My TED talk is on how stress impacts our bodies and brains. My main focus questions are “What happens to our bodies and in our brains when we are stressed?”, “What causes us to be stressed?”, and, “How can we relax?”. Throughout this ted talk we also explore a bit about what it feels like to have a panic  attack. It all starts with a tremble…

TED Talk notes (they are not in sequential order yet, see outline for sequence)

TED talk outline

TED Talk script

TED Talk presentation

TED Talk bibliography (arranged by last name of author)


  1. I loved your ted talk, Melissa! It was a great topic choice, and I found it super interesting to listen to, throughout the entire video. I found all of the information you were talking about was really applicable to everyone in TALONS and in fact everyone in general. You had very clear points in your Ted Talk and it was easily followable. As well as this, your slides did a great job of illustrating what you were trying to say. The most interesting slide for me was the one that showed the human brain without and then with music. It is amazing to see what an effect music has. Do you know what sort of music they were playing for that photo? I did also have a few other questions I wanted to ask you about your topic. Here they are:

    1. When you were talking about how music has a calming effect, and increases productivity, you mentioned how classical is the best. Would any sort of music be better than no music, or is slow or classical music the only kind that helps?

    2. You also mentioned a list of the things that music can help with, and one of them was burn out. What exactly is burn out?

    3. You had an interesting point about the fight, flight, and freeze responses, and how you would get a different one depending on the situation. However, I was wondering if a person would be more likely to get one of the responses due to their specific personality, or if all of it is just on the situation?

    I think that my favorite part of your ted talk was the fight, flight, and freeze part, because I am really interested in neuroscience and the human brain (thats what I did my ted talk on, go watch it!!!) and it was really intriguing to see where that response comes from and what the brains “reasoning” is for that response. Great job on your ted talk!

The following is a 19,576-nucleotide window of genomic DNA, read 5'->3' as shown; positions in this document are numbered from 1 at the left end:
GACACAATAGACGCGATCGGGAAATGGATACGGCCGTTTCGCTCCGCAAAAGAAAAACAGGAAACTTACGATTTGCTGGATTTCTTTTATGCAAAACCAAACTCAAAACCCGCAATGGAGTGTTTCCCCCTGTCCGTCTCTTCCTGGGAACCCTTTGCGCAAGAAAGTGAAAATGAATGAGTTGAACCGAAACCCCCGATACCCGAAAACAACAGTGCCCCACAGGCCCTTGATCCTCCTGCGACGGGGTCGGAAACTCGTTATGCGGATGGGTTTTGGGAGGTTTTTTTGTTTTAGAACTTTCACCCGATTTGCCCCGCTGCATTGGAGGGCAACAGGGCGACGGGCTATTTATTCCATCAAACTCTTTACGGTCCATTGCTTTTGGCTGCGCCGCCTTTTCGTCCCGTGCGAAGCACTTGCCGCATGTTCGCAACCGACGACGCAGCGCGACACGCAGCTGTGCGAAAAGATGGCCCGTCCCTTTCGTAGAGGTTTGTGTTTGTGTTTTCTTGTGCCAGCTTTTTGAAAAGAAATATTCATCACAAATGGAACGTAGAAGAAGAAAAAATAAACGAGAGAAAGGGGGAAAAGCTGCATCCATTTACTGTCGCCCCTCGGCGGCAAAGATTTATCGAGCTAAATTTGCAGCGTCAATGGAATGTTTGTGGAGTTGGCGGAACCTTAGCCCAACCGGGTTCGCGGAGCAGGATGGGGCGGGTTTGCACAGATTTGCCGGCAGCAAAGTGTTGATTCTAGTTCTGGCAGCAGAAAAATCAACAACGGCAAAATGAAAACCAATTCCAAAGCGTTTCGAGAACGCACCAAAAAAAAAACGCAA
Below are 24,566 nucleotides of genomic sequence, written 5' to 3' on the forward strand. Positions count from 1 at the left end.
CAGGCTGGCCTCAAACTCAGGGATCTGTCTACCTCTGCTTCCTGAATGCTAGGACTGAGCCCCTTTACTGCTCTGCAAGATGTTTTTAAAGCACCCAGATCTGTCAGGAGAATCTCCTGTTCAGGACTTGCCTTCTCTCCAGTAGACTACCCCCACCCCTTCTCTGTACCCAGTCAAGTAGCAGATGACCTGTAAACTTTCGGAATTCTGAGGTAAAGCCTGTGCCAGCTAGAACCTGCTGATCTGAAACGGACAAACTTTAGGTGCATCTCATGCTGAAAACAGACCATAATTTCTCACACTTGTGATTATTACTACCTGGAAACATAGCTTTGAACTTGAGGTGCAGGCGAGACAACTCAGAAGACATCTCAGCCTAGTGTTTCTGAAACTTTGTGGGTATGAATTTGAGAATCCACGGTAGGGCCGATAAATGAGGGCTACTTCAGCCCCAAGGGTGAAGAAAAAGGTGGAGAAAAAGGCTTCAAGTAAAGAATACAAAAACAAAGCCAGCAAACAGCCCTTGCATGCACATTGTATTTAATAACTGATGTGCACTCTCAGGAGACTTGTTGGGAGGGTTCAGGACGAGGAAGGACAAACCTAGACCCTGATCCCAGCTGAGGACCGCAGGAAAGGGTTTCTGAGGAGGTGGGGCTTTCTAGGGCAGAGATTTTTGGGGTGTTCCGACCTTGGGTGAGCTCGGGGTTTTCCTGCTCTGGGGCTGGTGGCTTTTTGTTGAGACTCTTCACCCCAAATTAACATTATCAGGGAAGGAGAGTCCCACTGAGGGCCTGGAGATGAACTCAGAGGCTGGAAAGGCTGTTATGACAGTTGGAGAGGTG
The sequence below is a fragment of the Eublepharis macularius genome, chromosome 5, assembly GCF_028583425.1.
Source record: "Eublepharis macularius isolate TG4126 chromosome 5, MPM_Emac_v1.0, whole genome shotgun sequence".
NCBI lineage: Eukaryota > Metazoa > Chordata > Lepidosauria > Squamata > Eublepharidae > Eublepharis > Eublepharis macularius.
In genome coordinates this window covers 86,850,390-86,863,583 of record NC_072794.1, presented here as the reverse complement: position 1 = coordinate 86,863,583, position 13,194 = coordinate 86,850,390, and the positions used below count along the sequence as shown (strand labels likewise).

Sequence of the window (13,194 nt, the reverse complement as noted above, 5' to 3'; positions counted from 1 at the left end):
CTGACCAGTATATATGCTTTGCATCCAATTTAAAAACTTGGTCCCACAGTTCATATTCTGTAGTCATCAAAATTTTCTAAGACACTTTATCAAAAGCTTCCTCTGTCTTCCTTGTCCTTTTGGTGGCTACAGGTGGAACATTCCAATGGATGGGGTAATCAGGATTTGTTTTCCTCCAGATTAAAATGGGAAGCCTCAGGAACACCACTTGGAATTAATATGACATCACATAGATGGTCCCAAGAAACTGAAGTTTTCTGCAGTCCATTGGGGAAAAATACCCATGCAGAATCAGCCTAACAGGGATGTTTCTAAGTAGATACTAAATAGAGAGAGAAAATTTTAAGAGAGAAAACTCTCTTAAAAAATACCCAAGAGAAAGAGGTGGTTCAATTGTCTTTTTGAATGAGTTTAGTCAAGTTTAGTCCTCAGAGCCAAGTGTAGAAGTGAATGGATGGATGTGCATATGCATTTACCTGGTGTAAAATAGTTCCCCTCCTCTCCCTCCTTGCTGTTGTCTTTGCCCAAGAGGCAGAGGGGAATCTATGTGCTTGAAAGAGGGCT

• Those are all great questions. I don’t actually know the answer to your first and third questions at the moment but I will look into them and get back to you! The exact definition of burnout is “Physical or mental collapse caused by overwork or stress.” Basically, when you have been under a lot of chronic stress (prolonged amounts of intense stress), at some point you will experience physical and emotional exhaustion, detachment or cynicism, or feeling unaccomplished. Thank you for your feedback Tori!

  2. Your Ted talk is so good Melissa!
    I really like the fact that you’ve also included methods on how to relax, instead of just talking about the science behind stress! The pictures were very helpful in aiding your content. They’re simple yet related to the context and fit harmoniously with the talk! Not only that, I think your voice projection and volume was perfect.
    I know a really good TED- Ed video on how stress affects your body more in the long-term that you might be interested in!
    I was wondering why we would get suicidal feelings when we have the fight response because technically stress is a natural instinct that helps us cope with danger to survive. So if our brain is trying to survive, wouldn’t suicide do the exact opposite?
    I genuinely enjoyed your TED Talk and I think you did a fabulous job on it! Congratulations! Incredible TED Talk!

    • Thank you for your feedback Deon! I would think that we would feel suicidal feelings when we have the fight response because if you go into a fight you are aware that you might get injured or hurt from it yet you still made that choice to go into a fight rather than running away. Cool, I will definitely watch that TED-Ed, thank you!